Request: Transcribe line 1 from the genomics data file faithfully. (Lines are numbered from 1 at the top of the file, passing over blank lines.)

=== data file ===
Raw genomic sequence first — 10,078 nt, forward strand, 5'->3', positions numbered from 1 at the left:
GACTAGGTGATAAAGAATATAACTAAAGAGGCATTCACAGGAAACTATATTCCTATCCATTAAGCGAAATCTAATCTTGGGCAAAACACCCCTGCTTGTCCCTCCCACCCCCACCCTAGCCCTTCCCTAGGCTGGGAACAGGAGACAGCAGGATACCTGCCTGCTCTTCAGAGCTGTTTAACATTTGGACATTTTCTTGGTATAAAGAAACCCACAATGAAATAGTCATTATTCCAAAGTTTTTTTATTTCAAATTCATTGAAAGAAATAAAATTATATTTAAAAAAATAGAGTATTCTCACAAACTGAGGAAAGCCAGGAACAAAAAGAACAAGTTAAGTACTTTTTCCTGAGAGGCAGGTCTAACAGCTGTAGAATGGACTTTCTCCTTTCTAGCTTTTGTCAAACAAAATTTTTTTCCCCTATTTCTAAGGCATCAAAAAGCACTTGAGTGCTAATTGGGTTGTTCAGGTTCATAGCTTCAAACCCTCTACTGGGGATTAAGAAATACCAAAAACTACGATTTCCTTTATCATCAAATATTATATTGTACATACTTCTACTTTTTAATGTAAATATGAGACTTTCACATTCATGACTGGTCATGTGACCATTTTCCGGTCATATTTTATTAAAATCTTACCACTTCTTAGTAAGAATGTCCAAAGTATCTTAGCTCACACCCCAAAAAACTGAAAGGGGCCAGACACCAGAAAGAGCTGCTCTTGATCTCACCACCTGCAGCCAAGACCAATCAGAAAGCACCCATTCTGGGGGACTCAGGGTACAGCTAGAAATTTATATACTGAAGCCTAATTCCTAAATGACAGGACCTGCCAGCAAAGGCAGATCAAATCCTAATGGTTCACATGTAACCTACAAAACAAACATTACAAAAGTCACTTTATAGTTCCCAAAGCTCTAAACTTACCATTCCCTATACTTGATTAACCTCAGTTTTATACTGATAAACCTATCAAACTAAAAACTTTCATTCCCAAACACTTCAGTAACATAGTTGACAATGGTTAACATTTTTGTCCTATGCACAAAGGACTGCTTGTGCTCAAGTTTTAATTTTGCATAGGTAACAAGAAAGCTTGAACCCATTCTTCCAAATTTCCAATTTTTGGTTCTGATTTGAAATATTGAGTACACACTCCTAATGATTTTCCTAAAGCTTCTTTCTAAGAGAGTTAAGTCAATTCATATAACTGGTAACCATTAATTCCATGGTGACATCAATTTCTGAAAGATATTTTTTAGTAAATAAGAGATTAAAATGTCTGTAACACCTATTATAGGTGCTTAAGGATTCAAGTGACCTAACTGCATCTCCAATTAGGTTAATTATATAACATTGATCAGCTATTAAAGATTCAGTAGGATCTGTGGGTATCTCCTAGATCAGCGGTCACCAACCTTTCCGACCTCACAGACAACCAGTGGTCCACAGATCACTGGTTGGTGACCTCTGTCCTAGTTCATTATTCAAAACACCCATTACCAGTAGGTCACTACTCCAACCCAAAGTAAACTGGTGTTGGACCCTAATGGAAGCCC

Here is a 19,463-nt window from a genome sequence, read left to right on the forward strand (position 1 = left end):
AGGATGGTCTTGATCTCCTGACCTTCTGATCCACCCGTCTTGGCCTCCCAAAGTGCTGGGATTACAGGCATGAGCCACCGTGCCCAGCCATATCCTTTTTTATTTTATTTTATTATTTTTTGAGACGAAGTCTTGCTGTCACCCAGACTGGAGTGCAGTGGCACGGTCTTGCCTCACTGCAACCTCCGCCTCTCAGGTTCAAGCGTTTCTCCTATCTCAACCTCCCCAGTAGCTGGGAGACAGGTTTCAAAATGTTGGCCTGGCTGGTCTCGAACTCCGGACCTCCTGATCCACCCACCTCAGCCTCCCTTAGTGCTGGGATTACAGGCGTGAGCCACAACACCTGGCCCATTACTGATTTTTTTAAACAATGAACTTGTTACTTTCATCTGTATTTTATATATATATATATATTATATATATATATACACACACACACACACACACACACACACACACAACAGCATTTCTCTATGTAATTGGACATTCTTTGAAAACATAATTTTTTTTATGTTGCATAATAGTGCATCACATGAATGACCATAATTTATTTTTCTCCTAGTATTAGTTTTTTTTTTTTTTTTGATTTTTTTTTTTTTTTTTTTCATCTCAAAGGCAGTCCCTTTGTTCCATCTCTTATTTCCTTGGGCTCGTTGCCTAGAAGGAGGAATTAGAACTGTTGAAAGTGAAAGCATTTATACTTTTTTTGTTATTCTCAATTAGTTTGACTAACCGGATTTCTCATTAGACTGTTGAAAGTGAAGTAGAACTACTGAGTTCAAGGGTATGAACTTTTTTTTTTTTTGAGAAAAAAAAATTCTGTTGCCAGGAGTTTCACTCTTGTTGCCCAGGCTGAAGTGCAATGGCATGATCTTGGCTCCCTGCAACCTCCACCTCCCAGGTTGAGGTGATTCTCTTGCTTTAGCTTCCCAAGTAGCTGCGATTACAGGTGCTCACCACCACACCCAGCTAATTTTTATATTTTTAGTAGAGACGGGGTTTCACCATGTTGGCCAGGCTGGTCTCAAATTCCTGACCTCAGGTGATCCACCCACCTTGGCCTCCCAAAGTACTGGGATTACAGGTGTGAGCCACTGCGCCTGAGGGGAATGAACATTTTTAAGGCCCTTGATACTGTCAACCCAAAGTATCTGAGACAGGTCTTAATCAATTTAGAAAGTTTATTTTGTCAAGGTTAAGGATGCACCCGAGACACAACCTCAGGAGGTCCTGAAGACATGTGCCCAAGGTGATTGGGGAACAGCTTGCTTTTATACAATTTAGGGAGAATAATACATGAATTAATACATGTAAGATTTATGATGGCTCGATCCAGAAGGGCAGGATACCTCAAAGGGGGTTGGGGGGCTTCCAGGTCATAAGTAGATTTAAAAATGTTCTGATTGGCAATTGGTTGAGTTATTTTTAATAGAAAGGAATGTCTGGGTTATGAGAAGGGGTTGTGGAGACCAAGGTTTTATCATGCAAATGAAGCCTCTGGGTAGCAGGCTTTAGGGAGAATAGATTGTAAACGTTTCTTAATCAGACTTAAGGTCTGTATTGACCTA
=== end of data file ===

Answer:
Raw genomic sequence first — 10,078 nt, forward strand, 5'->3', positions numbered from 1 at the left: